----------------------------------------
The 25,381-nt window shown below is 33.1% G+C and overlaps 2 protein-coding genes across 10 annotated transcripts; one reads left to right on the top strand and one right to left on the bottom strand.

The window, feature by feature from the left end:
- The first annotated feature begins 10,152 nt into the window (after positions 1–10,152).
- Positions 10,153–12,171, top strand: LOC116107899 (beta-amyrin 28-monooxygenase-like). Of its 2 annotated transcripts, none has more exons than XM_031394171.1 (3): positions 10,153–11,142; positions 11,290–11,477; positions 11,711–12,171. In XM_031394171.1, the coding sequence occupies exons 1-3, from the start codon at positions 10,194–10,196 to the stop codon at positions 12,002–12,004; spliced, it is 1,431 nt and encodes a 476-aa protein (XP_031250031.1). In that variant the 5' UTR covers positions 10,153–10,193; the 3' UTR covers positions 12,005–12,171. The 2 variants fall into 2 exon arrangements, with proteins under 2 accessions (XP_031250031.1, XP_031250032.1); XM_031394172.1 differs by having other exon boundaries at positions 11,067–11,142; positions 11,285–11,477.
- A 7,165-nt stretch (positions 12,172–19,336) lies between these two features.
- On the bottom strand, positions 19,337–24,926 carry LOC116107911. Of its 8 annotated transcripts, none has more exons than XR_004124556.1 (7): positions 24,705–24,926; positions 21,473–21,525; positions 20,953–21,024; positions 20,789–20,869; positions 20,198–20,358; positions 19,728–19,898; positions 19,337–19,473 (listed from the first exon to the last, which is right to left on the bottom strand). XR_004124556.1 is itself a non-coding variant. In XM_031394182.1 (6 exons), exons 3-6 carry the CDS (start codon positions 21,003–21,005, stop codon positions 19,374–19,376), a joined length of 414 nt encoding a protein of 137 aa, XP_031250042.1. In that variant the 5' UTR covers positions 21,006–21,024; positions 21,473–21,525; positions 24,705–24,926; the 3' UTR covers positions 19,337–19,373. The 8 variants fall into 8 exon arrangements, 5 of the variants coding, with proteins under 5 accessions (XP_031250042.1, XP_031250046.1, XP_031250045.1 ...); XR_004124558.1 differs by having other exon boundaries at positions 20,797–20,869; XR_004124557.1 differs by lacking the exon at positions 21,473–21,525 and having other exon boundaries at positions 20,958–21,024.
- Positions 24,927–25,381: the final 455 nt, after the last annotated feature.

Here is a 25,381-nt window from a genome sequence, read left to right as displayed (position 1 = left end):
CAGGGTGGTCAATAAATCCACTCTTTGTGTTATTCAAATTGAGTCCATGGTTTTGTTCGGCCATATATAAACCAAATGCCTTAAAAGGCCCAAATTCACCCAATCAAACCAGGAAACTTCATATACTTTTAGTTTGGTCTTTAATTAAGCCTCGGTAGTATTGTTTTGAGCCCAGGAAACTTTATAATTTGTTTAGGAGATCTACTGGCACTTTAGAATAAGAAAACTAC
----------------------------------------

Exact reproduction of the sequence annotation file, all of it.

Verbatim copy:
The 25,381-nt window shown below is 33.1% G+C and overlaps 2 protein-coding genes across 10 annotated transcripts; one reads left to right on the top strand and one right to left on the bottom strand.

The window, feature by feature from the left end:
- The first annotated feature begins 10,152 nt into the window (after positions 1–10,152).
- Positions 10,153–12,171, top strand: LOC116107899 (beta-amyrin 28-monooxygenase-like). Of its 2 annotated transcripts, none has more exons than XM_031394171.1 (3): positions 10,153–11,142; positions 11,290–11,477; positions 11,711–12,171. In XM_031394171.1, the coding sequence occupies exons 1-3, from the start codon at positions 10,194–10,196 to the stop codon at positions 12,002–12,004; spliced, it is 1,431 nt and encodes a 476-aa protein (XP_031250031.1). In that variant the 5' UTR covers positions 10,153–10,193; the 3' UTR covers positions 12,005–12,171. The 2 variants fall into 2 exon arrangements, with proteins under 2 accessions (XP_031250031.1, XP_031250032.1); XM_031394172.1 differs by having other exon boundaries at positions 11,067–11,142; positions 11,285–11,477.
- A 7,165-nt stretch (positions 12,172–19,336) lies between these two features.
- On the bottom strand, positions 19,337–24,926 carry LOC116107911. Of its 8 annotated transcripts, none has more exons than XR_004124556.1 (7): positions 24,705–24,926; positions 21,473–21,525; positions 20,953–21,024; positions 20,789–20,869; positions 20,198–20,358; positions 19,728–19,898; positions 19,337–19,473 (listed from the first exon to the last, which is right to left on the bottom strand). XR_004124556.1 is itself a non-coding variant. In XM_031394182.1 (6 exons), exons 3-6 carry the CDS (start codon positions 21,003–21,005, stop codon positions 19,374–19,376), a joined length of 414 nt encoding a protein of 137 aa, XP_031250042.1. In that variant the 5' UTR covers positions 21,006–21,024; positions 21,473–21,525; positions 24,705–24,926; the 3' UTR covers positions 19,337–19,373. The 8 variants fall into 8 exon arrangements, 5 of the variants coding, with proteins under 5 accessions (XP_031250042.1, XP_031250046.1, XP_031250045.1 ...); XR_004124558.1 differs by having other exon boundaries at positions 20,797–20,869; XR_004124557.1 differs by lacking the exon at positions 21,473–21,525 and having other exon boundaries at positions 20,958–21,024.
- Positions 24,927–25,381: the final 455 nt, after the last annotated feature.

Here is a 25,381-nt window from a genome sequence, read left to right as displayed (position 1 = left end):
CAGGGTGGTCAATAAATCCACTCTTTGTGTTATTCAAATTGAGTCCATGGTTTTGTTCGGCCATATATAAACCAAATGCCTTAAAAGGCCCAAATTCACCCAATCAAACCAGGAAACTTCATATACTTTTAGTTTGGTCTTTAATTAAGCCTCGGTAGTATTGTTTTGAGCCCAGGAAACTTTATAATTTGTTTAGGAGATCTACTGGCACTTTAGAATAAGAAAACTAC